The idea to build the TurkStream pipeline came to life in the aftermath of the conflict-prone South Stream project's closure. At the time, Russia was determined to remain a reliable gas supplier to European markets; hence it dramatically changed its alliance with EU countries in favor of Turkey.

Some experts believe that the TurkStream pipeline project has good potential to be grounded better economically in comparison with the aborted South Stream project, which was motivated by the Russia-Ukraine conflict and not economic necessity. Not an EU member-country, Turkey is in a position to demonstrate better flexibility in the energy matters that Russia never came to terms on with the EU.

A gain for the gas giant Gazprom and masterminded by the Russian energy policy makers, TurkStream is to contribute to building the image of Turkey as an energy hub for the natural gas deliveries from Russia, the Caucasus and Middle East to EU consumers.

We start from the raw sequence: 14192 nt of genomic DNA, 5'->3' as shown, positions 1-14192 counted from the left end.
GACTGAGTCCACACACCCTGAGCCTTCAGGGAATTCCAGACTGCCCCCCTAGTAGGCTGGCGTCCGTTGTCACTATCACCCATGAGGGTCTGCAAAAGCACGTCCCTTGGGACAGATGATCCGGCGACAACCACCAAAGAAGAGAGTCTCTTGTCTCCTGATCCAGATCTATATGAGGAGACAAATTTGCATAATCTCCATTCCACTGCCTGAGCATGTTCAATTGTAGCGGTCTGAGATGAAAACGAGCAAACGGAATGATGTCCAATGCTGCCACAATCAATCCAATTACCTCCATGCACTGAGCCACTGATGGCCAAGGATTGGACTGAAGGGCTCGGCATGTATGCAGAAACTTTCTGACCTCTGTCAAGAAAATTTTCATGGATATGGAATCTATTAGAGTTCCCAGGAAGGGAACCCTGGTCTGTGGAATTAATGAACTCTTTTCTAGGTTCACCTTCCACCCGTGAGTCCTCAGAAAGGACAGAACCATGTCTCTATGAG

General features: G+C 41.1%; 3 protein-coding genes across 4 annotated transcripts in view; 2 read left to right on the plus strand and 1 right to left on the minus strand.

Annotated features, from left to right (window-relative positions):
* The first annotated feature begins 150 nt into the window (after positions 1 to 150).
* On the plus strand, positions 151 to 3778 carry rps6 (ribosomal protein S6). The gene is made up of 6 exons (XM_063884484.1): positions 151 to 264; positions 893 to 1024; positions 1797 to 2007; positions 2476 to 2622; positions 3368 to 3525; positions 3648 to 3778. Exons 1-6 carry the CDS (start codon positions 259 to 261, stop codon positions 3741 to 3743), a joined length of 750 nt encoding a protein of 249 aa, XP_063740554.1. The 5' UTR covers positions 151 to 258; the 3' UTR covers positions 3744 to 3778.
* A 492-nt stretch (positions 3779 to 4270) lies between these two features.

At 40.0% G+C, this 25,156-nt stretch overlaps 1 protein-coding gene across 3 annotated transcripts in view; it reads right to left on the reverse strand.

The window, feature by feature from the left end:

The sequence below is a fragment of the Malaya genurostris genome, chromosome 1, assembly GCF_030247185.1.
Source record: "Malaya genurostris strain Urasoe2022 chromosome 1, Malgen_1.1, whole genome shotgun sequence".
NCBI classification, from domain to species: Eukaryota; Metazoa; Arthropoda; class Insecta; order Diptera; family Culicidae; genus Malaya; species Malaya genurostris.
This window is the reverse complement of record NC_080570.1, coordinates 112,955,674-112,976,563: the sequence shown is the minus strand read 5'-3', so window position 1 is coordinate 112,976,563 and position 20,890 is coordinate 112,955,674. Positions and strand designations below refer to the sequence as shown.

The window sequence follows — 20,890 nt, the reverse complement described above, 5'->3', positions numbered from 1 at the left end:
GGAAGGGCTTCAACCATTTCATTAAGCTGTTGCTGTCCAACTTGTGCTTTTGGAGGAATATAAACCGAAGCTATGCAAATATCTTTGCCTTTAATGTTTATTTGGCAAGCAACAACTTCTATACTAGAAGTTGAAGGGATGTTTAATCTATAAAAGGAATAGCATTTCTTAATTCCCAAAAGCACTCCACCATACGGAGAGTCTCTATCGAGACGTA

Upon its commissioning, Turkey will benefit as a player at the gas market with potential to control gas deliveries to Europe from Russia, Iran, Azerbaijan and possibly Iraq while building a superior position in the regional energy supply market.

While the commissioning of TurkStream may further burden Turkey's energy dependence on Russia, the project has a potential to add a new element of cooperation to the established relations of the seller and buyer through joining efforts in energy supply to the third markets. This will change the nature of the long established interaction and contribute to the countries' building relations of a strategic partnership.